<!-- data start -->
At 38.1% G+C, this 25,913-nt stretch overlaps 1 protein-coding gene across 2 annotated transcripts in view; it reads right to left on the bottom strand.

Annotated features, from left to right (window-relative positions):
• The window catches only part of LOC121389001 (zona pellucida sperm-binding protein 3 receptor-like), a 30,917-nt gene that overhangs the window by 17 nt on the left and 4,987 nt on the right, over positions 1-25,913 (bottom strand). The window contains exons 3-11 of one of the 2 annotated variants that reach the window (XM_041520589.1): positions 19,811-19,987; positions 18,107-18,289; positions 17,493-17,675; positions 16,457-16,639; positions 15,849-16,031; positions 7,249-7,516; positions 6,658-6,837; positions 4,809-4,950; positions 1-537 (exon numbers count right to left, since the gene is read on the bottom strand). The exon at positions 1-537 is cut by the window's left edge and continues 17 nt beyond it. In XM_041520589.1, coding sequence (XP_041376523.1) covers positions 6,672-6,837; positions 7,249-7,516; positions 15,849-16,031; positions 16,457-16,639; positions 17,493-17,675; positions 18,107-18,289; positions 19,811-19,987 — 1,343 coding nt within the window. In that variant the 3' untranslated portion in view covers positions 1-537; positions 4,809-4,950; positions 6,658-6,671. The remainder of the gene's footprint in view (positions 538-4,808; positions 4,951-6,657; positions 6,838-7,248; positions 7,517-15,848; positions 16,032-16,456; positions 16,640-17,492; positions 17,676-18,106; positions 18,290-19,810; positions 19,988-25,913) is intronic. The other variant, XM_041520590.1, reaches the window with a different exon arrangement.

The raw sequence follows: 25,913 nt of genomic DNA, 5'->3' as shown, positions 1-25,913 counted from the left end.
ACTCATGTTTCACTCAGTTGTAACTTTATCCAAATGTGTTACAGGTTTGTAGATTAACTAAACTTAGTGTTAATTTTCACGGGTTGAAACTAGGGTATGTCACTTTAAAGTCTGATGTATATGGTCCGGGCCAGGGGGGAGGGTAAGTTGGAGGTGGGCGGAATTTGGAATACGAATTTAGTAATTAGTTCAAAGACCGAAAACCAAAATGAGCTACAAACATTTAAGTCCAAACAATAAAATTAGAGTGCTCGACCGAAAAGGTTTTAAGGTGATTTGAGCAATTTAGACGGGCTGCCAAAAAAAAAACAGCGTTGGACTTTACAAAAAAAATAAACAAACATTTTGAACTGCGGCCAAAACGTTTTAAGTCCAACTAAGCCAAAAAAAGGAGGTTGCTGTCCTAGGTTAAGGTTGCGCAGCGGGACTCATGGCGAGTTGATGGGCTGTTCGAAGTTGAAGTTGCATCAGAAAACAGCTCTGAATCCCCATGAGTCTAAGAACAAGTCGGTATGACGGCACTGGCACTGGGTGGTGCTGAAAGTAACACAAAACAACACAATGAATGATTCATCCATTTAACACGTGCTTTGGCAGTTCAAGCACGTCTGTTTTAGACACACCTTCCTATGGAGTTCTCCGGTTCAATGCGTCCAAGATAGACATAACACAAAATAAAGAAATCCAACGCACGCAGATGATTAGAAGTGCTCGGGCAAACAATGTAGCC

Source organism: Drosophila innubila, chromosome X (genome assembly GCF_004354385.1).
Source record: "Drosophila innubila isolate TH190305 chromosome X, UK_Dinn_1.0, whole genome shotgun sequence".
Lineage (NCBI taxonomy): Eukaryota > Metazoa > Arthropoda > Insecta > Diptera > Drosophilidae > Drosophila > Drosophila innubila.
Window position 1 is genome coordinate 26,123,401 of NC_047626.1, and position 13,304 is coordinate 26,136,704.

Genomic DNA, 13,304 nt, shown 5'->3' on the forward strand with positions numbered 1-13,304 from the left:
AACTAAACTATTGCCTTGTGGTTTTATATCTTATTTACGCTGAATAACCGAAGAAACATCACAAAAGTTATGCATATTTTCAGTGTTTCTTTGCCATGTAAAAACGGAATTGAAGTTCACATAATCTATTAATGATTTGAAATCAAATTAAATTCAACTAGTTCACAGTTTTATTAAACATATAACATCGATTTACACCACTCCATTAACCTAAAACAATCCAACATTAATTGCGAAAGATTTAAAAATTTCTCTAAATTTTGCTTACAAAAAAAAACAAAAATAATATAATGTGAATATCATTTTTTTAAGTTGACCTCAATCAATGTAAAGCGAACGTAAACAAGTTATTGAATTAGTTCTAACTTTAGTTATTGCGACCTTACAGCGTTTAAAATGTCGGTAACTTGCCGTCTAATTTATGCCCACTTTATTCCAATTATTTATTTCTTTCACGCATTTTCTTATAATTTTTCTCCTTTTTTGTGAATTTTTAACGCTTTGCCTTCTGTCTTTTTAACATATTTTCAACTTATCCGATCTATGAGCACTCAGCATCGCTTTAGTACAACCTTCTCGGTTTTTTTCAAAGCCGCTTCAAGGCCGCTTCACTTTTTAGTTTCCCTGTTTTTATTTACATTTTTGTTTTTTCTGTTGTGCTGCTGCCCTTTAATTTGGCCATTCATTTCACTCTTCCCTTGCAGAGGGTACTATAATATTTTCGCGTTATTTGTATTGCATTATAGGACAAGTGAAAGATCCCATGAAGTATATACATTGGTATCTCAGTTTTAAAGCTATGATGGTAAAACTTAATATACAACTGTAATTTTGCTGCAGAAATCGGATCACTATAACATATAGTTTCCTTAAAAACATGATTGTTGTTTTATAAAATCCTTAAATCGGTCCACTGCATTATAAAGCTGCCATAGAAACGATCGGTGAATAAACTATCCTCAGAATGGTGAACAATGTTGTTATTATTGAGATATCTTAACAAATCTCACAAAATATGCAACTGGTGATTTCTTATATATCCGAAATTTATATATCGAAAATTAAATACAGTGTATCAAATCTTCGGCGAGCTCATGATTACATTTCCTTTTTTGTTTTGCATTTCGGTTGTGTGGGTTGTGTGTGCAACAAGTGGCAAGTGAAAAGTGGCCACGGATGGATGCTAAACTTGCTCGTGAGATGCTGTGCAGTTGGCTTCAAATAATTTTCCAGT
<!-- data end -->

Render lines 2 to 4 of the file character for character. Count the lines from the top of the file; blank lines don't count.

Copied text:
Annotated features, from left to right (window-relative positions):
• The window catches only part of LOC121389001 (zona pellucida sperm-binding protein 3 receptor-like), a 30,917-nt gene that overhangs the window by 17 nt on the left and 4,987 nt on the right, over positions 1-25,913 (bottom strand). The window contains exons 3-11 of one of the 2 annotated variants that reach the window (XM_041520589.1): positions 19,811-19,987; positions 18,107-18,289; positions 17,493-17,675; positions 16,457-16,639; positions 15,849-16,031; positions 7,249-7,516; positions 6,658-6,837; positions 4,809-4,950; positions 1-537 (exon numbers count right to left, since the gene is read on the bottom strand). The exon at positions 1-537 is cut by the window's left edge and continues 17 nt beyond it. In XM_041520589.1, coding sequence (XP_041376523.1) covers positions 6,672-6,837; positions 7,249-7,516; positions 15,849-16,031; positions 16,457-16,639; positions 17,493-17,675; positions 18,107-18,289; positions 19,811-19,987 — 1,343 coding nt within the window. In that variant the 3' untranslated portion in view covers positions 1-537; positions 4,809-4,950; positions 6,658-6,671. The remainder of the gene's footprint in view (positions 538-4,808; positions 4,951-6,657; positions 6,838-7,248; positions 7,517-15,848; positions 16,032-16,456; positions 16,640-17,492; positions 17,676-18,106; positions 18,290-19,810; positions 19,988-25,913) is intronic. The other variant, XM_041520590.1, reaches the window with a different exon arrangement.

The raw sequence follows: 25,913 nt of genomic DNA, 5'->3' as shown, positions 1-25,913 counted from the left end.